Original Gault Limoges clay miniature houses were manufactured from the mid 1980’s to mid 2000’s, depicting Paris and Provence. Pepin-Architecture has purchased the Gault-France.com domain with two key objectives in mind:
- Preserve historical information about these wonderful miniatures (see initial information below)
- Be a central point for Original Gault collectors worldwide to share their passion
If you have any comments or questions, please use the Contact page to reach us. French-speaking collectors: Nous parlons français aussi!
“The magic of Gault houses was born from the combination of the talents of 2 brothers: Jean Pierre; architect, painter and sculptor, and Dominique; designer and businessman. Master-craftsmen, sculptors and ceramists joined them to develop this original art: The creation or unique pieces, entirely hand-made. Unique in the world, this new handcrafted technique was set up by Jean Pierre Gault to make his work of art come true. The starting point: a Limoges clay specially elaborated for this production technique in which the house’s volume will take shape. All the tools, instrument and stamps allowing the creation of a house were created by the Master-craftsmen of the studio. More than 3000 stamps sculpted by artists were used. Two months were needed to produce a house through 14 manufacturing stages. Sculpting of roofs, shaping and modelling of balconies, pavements…Natural drying, firing at 700°C; rinse-bath with oxides, painting, patina, dust removal, cold enameling at 1000°C and shop-fronts miniaturising. All those stages were necessary to produce a piece finally worthy of seal of Gault. The world of Gault: the charm weaves its spell.”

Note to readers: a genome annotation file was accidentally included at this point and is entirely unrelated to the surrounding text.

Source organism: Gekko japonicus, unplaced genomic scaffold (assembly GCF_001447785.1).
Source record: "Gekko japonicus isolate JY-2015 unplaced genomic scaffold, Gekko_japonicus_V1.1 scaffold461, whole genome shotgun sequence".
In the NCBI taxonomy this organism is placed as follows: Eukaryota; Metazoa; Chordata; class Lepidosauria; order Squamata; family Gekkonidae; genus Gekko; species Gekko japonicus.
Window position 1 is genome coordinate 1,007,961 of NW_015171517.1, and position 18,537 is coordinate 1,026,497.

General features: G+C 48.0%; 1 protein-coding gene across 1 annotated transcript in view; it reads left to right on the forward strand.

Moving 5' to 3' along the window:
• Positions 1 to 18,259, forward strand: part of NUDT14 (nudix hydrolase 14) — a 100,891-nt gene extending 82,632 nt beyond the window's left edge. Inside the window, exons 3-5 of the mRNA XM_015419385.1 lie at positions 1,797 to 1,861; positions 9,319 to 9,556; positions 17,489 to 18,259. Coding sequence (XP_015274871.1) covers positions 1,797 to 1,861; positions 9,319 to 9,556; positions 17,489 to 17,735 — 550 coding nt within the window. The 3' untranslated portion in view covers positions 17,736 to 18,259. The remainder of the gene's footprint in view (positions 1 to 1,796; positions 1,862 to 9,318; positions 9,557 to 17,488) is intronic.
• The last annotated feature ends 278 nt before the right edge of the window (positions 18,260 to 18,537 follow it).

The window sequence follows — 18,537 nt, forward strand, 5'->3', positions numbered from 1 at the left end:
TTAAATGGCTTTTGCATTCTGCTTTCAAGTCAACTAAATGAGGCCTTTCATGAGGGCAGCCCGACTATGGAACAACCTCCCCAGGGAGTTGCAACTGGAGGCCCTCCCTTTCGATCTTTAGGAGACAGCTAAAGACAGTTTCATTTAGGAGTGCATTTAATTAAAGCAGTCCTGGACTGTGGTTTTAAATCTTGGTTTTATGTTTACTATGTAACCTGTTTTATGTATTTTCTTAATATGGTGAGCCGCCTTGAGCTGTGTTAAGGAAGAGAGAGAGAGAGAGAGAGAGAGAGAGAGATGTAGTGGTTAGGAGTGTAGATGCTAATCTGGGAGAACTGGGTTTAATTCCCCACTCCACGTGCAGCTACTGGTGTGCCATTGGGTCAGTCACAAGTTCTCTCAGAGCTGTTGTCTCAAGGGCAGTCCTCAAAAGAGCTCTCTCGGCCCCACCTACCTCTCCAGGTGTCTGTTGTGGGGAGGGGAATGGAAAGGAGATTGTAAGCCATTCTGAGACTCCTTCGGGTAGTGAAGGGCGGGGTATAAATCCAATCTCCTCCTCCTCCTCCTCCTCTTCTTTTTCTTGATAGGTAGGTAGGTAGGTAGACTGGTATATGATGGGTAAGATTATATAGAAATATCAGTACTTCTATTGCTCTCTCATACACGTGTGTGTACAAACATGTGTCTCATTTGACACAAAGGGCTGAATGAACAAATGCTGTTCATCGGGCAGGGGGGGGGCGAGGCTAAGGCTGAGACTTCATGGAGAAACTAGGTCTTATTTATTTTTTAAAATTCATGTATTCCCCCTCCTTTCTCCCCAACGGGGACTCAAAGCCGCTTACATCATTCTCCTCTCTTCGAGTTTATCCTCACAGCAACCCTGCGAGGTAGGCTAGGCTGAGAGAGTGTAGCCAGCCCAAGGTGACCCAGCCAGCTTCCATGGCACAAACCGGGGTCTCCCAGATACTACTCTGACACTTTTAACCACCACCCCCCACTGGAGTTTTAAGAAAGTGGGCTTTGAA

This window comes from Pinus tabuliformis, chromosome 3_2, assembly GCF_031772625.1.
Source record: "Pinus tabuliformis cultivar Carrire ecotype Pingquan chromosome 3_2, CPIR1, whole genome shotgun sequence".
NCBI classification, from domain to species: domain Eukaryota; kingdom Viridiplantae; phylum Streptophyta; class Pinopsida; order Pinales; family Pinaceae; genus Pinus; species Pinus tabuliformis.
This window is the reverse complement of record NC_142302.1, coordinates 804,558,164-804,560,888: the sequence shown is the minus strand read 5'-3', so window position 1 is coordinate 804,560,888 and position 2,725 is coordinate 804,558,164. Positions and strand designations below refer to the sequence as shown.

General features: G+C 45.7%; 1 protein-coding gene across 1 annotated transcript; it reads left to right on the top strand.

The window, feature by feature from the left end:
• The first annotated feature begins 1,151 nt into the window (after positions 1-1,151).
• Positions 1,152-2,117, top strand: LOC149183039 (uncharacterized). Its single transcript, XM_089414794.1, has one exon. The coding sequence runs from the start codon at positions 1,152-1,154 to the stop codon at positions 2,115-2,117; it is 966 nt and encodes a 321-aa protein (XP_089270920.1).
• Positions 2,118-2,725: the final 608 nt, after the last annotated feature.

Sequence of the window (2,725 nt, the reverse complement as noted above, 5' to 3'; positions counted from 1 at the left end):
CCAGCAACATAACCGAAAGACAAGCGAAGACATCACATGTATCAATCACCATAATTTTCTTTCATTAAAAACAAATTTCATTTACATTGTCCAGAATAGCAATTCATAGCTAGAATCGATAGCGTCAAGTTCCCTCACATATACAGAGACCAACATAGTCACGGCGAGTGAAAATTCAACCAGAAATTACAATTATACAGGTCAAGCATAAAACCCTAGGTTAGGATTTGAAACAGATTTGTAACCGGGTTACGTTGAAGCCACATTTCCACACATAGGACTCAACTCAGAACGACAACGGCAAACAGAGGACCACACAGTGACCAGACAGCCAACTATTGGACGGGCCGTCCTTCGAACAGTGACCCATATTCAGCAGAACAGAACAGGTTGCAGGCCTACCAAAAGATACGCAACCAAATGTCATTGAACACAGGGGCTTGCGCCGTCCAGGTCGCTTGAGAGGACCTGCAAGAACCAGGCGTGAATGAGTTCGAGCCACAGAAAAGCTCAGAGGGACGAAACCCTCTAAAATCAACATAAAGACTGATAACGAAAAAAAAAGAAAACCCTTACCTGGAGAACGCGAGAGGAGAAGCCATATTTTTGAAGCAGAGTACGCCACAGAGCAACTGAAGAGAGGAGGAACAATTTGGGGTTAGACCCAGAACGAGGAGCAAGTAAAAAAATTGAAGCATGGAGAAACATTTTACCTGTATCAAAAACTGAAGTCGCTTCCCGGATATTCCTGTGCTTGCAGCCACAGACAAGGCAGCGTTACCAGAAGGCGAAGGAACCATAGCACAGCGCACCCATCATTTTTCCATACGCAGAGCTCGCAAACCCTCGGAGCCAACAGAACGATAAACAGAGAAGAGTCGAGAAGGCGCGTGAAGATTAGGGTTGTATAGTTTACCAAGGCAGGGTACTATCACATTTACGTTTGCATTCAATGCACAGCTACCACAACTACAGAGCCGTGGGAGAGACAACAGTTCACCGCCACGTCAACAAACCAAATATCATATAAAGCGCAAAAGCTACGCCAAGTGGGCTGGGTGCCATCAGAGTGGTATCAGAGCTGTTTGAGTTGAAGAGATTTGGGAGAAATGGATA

The following is historical information about the Gault miniature houses based on research of various internet sources and articles in France newspapers.
The beginning (Early 1980’s)
Jean Pierre Gault is an architect and an artist, primarily a painter. In the early 1980’s, Jean Pierre decided to combine his architect and artist skills by creating miniature houses. In a newspaper article, Dominique Gault stated that Jean-Pierre initially worked with a ceramic artist from Vallauris, France, named Jean Derval (1925-2010). In fact the following sets of miniatures houses depiction Provence and Paris dating from the early 1980’s are credited to Jean Derval, with Jean Pierre as the editor in a book where the photo appeared.